Each climate region has its own optimal time frame for planting sweet peas. In the deep South and other regions with hot summers, gardeners can sow seeds between Thanksgiving and Christmas. In regions with cooler summers, gardeners start sweet pea seeds indoors about six to eight weeks before the last spring frost, or they direct-sow seeds in the garden after the last frost. Regardless of when you sow seeds or transplant seedlings, it's best to place supports in the ground at planting time so you don't disturb the roots of established plants.
Soil, Sunlight and Water Recommendations for Sweet Peas
Sweet peas flourish when planted on soil that's rich in decomposed organic matter, such as compost, well-aged manures, humus or leaf mold. Poor soil can be amended by incorporating organic matter to enrich it and make it looser for sweet pea's delicate roots to become established.
Plants perform to their potential when planted in full sun. Although they'll tolerate partial shade, they may not produce as many flowers if they receive too much shade.
Sweet peas respond best to soil that's evenly moist but well-draining. Avoid overhead irrigation, such as from sprinklers, because wet foliage may promote fungal diseases. Direct water at the roots by using a water wand on your garden hose, drip irrigation or soaker hoses. A 2- to 3-inch layer of mulch around plants not only helps conserve soil moisture but also helps keep the soil cool to optimize sweet peas' performance.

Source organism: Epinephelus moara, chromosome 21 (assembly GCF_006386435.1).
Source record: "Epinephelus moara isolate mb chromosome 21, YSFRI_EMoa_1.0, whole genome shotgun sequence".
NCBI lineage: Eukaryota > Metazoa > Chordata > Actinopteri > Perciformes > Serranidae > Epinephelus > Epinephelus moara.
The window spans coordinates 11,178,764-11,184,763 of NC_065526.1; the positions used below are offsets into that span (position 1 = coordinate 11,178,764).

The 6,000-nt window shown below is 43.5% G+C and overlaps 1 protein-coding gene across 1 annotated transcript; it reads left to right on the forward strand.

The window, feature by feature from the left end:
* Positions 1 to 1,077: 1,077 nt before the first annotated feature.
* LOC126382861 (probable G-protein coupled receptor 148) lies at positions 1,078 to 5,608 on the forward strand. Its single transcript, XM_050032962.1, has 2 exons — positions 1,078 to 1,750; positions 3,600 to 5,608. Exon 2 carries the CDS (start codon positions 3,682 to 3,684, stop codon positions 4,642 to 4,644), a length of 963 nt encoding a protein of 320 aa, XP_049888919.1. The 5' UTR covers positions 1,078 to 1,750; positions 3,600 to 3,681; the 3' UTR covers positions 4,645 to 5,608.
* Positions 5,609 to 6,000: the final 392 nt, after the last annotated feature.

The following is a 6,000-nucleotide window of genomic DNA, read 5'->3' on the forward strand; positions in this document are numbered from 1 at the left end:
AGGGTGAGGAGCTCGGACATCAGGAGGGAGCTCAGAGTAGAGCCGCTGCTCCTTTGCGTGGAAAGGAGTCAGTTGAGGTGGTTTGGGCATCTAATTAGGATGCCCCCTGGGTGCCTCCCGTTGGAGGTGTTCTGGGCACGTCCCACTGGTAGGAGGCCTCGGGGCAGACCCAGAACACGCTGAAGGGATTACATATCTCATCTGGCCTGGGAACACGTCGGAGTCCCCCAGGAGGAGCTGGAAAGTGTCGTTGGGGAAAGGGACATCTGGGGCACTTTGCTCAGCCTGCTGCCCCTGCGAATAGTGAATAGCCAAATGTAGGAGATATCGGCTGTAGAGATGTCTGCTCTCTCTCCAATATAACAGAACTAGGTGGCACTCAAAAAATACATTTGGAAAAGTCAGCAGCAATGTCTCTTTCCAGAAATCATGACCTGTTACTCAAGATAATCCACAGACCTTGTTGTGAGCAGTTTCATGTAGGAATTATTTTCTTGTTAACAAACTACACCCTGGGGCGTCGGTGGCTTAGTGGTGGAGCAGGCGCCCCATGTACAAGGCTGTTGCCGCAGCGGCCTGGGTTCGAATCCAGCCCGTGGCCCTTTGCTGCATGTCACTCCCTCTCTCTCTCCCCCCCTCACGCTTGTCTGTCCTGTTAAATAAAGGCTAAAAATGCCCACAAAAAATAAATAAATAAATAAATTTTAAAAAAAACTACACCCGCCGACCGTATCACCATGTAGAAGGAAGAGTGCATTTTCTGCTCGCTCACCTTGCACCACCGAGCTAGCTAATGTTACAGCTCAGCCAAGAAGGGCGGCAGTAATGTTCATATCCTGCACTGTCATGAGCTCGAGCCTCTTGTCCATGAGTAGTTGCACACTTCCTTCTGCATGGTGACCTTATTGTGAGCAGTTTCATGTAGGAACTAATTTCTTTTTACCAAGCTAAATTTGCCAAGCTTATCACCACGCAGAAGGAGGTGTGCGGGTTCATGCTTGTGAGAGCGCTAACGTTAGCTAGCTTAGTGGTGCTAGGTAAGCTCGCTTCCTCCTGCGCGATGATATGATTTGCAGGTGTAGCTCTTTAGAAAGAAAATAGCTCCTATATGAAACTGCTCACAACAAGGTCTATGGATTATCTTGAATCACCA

A soil test reveals the exact nutritional deficiencies or excesses of the site where you'll be growing sweet peas. Fertilize plants according to the recommendations of a soil test. In the absence of soil test results, fertilize once monthly with a water-soluble fertilizer, following all label recommendations for the specific product you choose.